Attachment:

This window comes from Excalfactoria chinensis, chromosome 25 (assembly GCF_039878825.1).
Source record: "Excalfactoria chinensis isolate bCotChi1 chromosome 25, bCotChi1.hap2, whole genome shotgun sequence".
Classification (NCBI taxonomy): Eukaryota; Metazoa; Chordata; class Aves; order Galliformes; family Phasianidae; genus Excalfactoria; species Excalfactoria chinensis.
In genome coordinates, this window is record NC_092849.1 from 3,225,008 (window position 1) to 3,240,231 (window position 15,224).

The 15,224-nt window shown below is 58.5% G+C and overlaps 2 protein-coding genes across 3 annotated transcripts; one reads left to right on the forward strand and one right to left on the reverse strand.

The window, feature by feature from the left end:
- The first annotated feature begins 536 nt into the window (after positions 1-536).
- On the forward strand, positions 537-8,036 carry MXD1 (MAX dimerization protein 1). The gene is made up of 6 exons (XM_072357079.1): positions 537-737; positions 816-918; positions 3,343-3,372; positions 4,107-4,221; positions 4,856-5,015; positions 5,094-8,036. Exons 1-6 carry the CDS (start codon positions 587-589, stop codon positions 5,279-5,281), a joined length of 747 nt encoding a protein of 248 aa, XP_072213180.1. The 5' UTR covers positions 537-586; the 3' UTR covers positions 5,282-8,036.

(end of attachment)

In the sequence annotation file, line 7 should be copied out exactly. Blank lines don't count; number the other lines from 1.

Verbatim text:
- The first annotated feature begins 536 nt into the window (after positions 1-536).